Task Force Recommends Publicized Sobriety Checkpoints
The Community Preventive Services Task Force is recommending that jurisdictions where sobriety checkpoints are legal use publicized sobriety checkpoint programs because they are an effective way to reduce alcohol-impaired driving.
The Community Preventive Services Task Force has published a recommendation that jurisdictions where sobriety checkpoints are legal make use of publicized sobriety checkpoint programs because they are an effective intervention to reduce alcohol-impaired driving. The recommendation is based on a systematic review of all available studies that was conducted by scientists and subject matter experts from CDC in collaboration with government, academic, policy, and practice-based partners. The recommendation and evidence review are included in the May issue of the American Journal of Preventive Medicine.
The task force is an independent, non-federal, unpaid panel of 15 public health and prevention experts who are appointed by CDC's director. They provide evidence-based findings and recommendations about community preventive services, programs, and policies to improve health. The members serve five-year terms, with possible extensions.
Sobriety checkpoints can utilize Selective Breath Testing, where police must have reason to suspect that a stopped driver is intoxicated before a breath test can be requested (the practice used in the United States), or Random Breath Testing, where all stopped drivers are given breath tests for blood alcohol concentration levels (the practice used in Australia and some European countries).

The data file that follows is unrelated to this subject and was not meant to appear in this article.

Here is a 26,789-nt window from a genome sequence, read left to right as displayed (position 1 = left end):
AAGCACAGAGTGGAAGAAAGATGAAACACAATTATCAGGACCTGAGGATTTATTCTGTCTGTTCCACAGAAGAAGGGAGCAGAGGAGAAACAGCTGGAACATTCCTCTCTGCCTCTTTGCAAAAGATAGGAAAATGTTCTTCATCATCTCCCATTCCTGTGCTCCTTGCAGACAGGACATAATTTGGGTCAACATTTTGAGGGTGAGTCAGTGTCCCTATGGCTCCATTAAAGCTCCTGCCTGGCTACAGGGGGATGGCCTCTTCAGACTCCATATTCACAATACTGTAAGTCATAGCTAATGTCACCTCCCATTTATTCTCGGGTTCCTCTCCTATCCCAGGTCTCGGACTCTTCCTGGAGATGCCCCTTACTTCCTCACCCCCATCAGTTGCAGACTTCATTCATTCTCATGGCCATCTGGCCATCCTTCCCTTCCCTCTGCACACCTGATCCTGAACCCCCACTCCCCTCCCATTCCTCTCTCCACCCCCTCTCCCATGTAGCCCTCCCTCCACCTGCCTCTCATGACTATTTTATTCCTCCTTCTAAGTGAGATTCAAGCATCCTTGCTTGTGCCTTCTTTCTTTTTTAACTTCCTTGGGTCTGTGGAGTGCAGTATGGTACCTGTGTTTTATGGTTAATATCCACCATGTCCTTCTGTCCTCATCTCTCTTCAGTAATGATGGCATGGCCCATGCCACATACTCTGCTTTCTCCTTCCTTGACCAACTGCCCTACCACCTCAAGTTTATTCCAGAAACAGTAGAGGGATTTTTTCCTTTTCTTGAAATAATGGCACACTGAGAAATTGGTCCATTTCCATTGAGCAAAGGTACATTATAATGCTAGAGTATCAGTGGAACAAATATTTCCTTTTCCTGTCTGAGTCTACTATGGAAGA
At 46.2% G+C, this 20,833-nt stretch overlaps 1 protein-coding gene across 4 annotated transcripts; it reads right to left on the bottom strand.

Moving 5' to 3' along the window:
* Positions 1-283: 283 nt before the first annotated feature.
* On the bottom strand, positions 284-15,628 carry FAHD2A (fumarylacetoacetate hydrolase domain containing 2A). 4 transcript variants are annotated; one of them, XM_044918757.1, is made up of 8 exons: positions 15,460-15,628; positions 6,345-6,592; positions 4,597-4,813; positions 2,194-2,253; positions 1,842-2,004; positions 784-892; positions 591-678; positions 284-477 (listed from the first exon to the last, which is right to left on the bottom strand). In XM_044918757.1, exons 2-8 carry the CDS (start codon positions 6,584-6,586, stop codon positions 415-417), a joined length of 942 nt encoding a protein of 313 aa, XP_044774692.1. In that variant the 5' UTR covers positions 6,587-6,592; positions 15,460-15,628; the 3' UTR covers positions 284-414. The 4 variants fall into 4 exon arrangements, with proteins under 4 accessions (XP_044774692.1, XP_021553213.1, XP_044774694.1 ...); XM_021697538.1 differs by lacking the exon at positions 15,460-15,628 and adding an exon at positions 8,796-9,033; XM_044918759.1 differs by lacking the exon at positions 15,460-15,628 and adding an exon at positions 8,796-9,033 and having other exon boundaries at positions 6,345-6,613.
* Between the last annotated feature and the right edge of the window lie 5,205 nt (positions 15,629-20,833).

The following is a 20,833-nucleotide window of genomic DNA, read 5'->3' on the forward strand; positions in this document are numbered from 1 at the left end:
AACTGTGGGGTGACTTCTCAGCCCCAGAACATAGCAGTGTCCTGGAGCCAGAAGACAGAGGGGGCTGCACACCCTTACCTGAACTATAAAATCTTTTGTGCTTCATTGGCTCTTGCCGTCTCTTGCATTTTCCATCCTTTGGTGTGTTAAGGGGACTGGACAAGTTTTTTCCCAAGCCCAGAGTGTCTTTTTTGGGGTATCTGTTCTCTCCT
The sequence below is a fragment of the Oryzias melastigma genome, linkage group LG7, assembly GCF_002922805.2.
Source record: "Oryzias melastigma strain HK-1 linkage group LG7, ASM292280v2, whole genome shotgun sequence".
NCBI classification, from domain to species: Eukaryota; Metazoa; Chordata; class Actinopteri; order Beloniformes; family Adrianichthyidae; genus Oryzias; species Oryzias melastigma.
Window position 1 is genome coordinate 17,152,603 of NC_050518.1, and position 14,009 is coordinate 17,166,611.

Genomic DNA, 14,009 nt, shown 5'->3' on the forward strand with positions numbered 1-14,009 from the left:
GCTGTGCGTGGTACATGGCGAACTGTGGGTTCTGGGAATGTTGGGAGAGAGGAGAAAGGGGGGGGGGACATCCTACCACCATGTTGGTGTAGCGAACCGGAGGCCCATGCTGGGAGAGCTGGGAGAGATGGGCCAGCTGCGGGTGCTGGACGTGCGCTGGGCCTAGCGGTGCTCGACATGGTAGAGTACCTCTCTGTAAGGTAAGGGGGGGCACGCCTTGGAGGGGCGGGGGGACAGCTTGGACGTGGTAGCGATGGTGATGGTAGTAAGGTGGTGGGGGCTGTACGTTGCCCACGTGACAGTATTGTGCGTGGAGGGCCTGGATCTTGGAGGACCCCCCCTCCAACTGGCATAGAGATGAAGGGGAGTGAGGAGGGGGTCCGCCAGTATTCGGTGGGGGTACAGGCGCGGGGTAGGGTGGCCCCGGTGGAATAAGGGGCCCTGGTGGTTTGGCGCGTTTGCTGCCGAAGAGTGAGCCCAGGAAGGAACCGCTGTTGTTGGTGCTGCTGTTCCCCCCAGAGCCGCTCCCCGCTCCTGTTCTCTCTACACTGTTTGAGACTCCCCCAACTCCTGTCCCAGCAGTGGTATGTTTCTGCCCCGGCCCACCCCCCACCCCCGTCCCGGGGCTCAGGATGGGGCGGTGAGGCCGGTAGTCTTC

The review was based on a Community Guide systematic review published in 2001 that had included 23 studies, in combination with 15 more recent studies. The results include these:
- a median relative decrease of 8.9 percent in crash fatalities thought to involve alcohol was associated with selective breath testing checkpoints
- a 14 percent relative decrease in the ratio of alcohol-involved drivers to non-alcohol-involved drivers in fatal crashes
- an 18.8 percent relative decrease in fatal and non-fatal crashes thought to involve alcohol
- relative decreases of drivers with a BAC level above the legal limit (28 percent in one study and 64 percent in a second study)
- a 22 percent relative decrease in serious and fatal nighttime crashes was associated with random breath testing checkpoints, according to one New Zealand study.
As of April 2014, 12 states have legal restrictions against using checkpoints in place: Alaska, Idaho, Iowa, Michigan, Minnesota, Montana, Oregon, Rhode Island, Texas, Washington, Wisconsin, and Wyoming, according to the task force, which notes that news coverage is an integral part of publicized sobriety checkpoint programs, in order to publicize the program and increase the population's perceived risk of arrest for alcohol-impaired driving.